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      Effects of the micro-nano surface topography of titanium alloy on the biological responses of osteoblast : BIOLOGICAL FUNCTIONS OF MG63 CELLS

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          The control of human mesenchymal cell differentiation using nanoscale symmetry and disorder.

          A key tenet of bone tissue engineering is the development of scaffold materials that can stimulate stem cell differentiation in the absence of chemical treatment to become osteoblasts without compromising material properties. At present, conventional implant materials fail owing to encapsulation by soft tissue, rather than direct bone bonding. Here, we demonstrate the use of nanoscale disorder to stimulate human mesenchymal stem cells (MSCs) to produce bone mineral in vitro, in the absence of osteogenic supplements. This approach has similar efficiency to that of cells cultured with osteogenic media. In addition, the current studies show that topographically treated MSCs have a distinct differentiation profile compared with those treated with osteogenic media, which has implications for cell therapies.
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            Mechanical properties and the hierarchical structure of bone.

             Misty Kuhn,  Y. Rho,  P Zioupos (1998)
            Detailed descriptions of the structural features of bone abound in the literature; however, the mechanical properties of bone, in particular those at the micro- and nano-structural level, remain poorly understood. This paper surveys the mechanical data that are available, with an emphasis on the relationship between the complex hierarchical structure of bone and its mechanical properties. Attempts to predict the mechanical properties of bone by applying composite rule of mixtures formulae have been only moderately successful, making it clear that an accurate model should include the molecular interactions or physical mechanisms involved in transfer of load across the bone material subunits. Models of this sort cannot be constructed before more information is available about the interactions between the various organic and inorganic components. Therefore, further investigations of mechanical properties at the 'materials level', in addition to the studies at the 'structural level' are needed to fill the gap in our present knowledge and to achieve a complete understanding of the mechanical properties of bone.
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              Enhanced functions of osteoblasts on nanophase ceramics.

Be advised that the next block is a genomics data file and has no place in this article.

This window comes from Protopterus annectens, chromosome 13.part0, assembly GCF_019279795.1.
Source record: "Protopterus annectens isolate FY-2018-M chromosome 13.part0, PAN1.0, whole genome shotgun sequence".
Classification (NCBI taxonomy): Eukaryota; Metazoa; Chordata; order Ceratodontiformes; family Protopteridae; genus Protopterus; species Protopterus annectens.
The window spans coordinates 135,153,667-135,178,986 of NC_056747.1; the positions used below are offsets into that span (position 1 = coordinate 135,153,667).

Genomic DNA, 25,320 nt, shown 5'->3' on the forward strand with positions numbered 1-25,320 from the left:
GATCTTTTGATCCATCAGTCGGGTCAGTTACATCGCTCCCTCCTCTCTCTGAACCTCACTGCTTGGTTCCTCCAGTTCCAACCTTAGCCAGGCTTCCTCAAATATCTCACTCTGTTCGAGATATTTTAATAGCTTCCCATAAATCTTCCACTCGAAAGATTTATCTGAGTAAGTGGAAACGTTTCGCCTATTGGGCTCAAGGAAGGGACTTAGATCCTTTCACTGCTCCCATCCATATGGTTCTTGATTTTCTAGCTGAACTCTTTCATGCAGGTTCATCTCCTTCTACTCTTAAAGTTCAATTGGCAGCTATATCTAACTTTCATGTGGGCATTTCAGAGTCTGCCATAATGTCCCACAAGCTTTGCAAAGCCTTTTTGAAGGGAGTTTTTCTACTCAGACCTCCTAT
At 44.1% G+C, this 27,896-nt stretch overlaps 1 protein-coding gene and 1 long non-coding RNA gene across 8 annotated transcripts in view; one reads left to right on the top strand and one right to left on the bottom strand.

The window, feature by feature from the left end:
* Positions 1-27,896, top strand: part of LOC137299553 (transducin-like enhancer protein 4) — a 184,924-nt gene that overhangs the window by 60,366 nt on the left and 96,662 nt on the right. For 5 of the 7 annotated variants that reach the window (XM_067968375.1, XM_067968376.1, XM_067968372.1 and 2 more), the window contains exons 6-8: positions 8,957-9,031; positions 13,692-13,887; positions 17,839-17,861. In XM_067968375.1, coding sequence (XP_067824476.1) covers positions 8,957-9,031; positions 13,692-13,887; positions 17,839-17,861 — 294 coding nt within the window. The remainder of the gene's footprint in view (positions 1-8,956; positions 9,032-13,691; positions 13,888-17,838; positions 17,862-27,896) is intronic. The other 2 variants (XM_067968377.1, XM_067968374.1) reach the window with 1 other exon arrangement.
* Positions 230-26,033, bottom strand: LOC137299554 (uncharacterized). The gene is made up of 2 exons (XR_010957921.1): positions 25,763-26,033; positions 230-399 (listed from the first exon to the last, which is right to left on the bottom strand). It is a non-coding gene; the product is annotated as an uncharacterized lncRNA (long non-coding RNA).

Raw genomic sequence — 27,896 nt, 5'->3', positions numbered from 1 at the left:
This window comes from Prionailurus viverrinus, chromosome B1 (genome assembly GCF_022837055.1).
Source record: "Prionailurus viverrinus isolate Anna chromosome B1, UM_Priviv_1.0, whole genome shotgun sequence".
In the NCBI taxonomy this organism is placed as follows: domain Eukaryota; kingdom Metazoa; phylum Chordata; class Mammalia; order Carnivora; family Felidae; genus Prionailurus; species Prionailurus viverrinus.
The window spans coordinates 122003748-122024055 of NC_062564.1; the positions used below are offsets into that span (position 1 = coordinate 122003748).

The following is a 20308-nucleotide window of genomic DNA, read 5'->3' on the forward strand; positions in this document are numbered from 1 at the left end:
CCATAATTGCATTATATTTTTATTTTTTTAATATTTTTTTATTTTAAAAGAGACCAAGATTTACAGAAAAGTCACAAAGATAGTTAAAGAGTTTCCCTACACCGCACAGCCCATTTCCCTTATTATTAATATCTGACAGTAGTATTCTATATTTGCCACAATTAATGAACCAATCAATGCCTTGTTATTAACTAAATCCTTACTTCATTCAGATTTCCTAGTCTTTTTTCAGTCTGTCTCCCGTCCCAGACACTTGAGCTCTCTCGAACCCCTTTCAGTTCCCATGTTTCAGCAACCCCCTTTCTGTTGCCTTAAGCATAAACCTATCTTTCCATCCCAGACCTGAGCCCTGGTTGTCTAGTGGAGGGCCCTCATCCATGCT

T. Webster (2000)
              Select functions of osteoblasts (bone-forming cells) on nanophase (materials with grain sizes less than 100 nm) alumina, titania, and hydroxyapatite (HA) were investigated using in vitro cellular models. Compared to conventional ceramics, surface occupancy of osteoblast colonies was significantly less on all nanophase ceramics tested in the present study after 4 and 6 days of culture. Osteoblast proliferation was significantly greater on nanophase alumina, titania, and HA than on conventional formulations of the same ceramic after 3 and 5 days. More importantly, compared to conventional ceramics, synthesis of alkaline phosphatase and deposition of calcium-containing mineral was significantly greater by osteoblasts cultured on nanophase than on conventional ceramics after 21 and 28 days. The results of the present study provided the first evidence of enhanced long-term (on the order of days to weeks) functions of osteoblasts cultured on nanophase ceramics; in this manner, nanophase ceramics clearly represent a unique and promising class of orthopaedic/dental implant formulations with improved osseointegrative properties.
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                Author and article information

                Journal
                Journal of Biomedical Materials Research Part A
                J. Biomed. Mater. Res.
                Wiley
                15493296
                March 2017
                March 2017
                November 18 2016
                : 105
                : 3
                : 757-769
                Affiliations
                [1 ]Department of Dental Implantology, School and Hospital of Stomatology; Jilin University, Jilin Provincial Key Laboratory of Tooth Development and Bone Remodeling; Changchun 130021 People's Republic of China
                Article
                10.1002/jbm.a.35941
                © 2016

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